At 01:23:43, power began to double every second, exceeding 520MWth. Given that this initial surge was confined to the lower 3 meters of the core, it means that at 01:23:44, the rods had already overheated.

The next development came at 01:23:47. Pressure rise rate suddenly skyrocketed, and water flow rate dropped sharply. By this time the rods were at a staggering four times their design capacity.

A. S. Dyatlov, the deputy chief engineer, whi was in the control room at that time, later stated that this was the moment of a local prompt criticality which comprised the first explosion.¹ ²

At 01:23:48, the pressure rise rate sharply reduced, and flow rates were restored.

At 01:23:49, alarm indicating a burst fuel channel sounded.

The Steinberg Commission report, which is Annex I of the IAEA INSAG-7, noting that the power surge was highly uneven even across the of the width of the reactor, concluded that a localized power surge in the bottom of the core burst a handful of fuel channels, which released steam into the gaps between fuel channels, which lifted the reactor lid, tearing the remaining fuel channels apart.

While this is a steam explosion, and while the Commission does not tie this event to any specific time or witness observation, we may conclude from what I presented earlier that this was the consequence of a prompt criticality.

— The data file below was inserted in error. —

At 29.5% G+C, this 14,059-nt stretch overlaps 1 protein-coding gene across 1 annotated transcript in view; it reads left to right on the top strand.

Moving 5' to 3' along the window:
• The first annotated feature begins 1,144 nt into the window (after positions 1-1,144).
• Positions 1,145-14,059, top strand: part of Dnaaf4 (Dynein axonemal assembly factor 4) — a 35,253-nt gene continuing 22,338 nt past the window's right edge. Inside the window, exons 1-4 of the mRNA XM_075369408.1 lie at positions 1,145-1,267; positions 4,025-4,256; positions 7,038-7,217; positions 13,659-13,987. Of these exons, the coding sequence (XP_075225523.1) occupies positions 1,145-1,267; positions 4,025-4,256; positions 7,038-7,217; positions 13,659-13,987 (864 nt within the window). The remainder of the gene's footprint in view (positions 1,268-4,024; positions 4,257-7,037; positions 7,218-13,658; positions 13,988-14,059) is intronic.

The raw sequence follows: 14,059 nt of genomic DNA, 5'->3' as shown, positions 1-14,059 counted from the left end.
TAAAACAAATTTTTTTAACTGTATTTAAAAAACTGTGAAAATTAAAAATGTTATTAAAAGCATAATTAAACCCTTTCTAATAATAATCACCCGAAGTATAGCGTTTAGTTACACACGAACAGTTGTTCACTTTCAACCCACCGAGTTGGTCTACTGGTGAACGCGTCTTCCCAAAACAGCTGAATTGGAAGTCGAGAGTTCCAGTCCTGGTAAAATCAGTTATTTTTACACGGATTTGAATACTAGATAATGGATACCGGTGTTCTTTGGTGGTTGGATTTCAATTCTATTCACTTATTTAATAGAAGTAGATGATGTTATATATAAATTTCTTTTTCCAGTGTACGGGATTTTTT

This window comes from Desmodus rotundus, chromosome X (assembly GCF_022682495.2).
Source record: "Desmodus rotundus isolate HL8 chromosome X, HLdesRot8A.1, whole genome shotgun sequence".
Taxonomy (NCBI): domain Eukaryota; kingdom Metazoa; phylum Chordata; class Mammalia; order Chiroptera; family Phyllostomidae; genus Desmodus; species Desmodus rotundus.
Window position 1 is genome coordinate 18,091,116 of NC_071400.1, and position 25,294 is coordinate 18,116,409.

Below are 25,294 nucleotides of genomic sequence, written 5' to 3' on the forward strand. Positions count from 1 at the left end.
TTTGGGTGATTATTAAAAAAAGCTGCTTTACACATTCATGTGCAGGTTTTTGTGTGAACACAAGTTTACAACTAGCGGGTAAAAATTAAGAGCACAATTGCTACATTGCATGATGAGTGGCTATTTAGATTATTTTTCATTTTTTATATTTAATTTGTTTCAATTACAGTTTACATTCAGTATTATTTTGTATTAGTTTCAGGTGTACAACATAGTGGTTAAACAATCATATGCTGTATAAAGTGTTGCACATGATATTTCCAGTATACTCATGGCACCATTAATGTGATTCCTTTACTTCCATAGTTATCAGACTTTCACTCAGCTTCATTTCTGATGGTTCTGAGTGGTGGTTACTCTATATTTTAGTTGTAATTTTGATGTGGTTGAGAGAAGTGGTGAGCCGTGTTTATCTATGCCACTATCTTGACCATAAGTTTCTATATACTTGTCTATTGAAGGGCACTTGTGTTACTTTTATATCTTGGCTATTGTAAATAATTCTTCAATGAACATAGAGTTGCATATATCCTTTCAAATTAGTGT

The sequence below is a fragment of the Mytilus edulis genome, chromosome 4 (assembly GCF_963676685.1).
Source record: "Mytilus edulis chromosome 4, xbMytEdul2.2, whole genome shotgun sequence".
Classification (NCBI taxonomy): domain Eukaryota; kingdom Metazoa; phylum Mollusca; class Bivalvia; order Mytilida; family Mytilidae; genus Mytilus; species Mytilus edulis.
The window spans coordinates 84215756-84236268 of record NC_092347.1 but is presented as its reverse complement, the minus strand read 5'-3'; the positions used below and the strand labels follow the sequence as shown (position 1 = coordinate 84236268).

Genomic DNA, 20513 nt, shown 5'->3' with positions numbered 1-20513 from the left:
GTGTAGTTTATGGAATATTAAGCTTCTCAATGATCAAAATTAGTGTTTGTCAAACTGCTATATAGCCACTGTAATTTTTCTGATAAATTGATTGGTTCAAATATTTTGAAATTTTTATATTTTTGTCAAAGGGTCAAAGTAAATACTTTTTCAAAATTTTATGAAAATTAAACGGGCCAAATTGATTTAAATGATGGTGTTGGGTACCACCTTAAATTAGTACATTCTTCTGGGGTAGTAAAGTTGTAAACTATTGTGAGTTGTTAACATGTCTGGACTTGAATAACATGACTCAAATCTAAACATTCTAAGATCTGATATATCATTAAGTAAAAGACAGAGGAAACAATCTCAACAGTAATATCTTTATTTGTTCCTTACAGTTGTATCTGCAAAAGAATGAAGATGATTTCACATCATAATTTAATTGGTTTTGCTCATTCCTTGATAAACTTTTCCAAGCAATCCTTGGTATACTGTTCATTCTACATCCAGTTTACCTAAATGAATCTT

N. V. Karpan, Dyatlov's successor, read explanatory notes and seismic records, and concluded that there were three explosions - two "lower" ones in rapid succession forming a 3 second rumble, followed by one "upper" one.³ ⁴

So it seems that the first two explosions, collectively referred to as the first explosion proceeded like this:

01:23:47: local prompt criticality caused handful of fuel rods to explode.

01:23:48: handful of fuel channels burst.

01:23:49: steam pressure in voids between fuel channels lifts the reactor lid, destroying all the remaining fuel channels.

Now we move on to the third, bigger explosion, commonly referred to as the second one.

Consider the state of the reactor now. The reactor lid is sitting ajar, and steam is hemorrhaging from it. Remember that just 20% boiloff is enough to trigger prompt criticality.

Witnesses reported a flash/flame at the moment of the second explosion. Thus is in contrast to the first explosion, regarding which I have come across no visual observations at all.5 6

This suggests that the second explosion was much hotter than the first one, suggesting it was a hydrogen or prompt criticality explosion, not a steam explosion.

This is one of my major criticisms of the Lars-Erik de Geer paper mentioned above.

Of these two possibilities, the most 'natural" one would seem to be the prompt criticality. If hydrogen failed to blow up the reactor, a global prompt criticality was inevitable.

This explosion, not the first one, was likely the one which finally threw the reactor lid into the air.

  1. Dyatlov, How It Was: An Operators Perspective, Nuclear Engineering International 1991

  2. Dyatlov, Chernobyl: How It Was chapter 1

  3. Karpan, Analysis of the version 'earthquake is the cause of the Chernobyl accident'

  4. http://accidont.ru/evid02.html

  5. See aforementioned de Geer report

  6. Higginbotham, Midnight at Chernobyl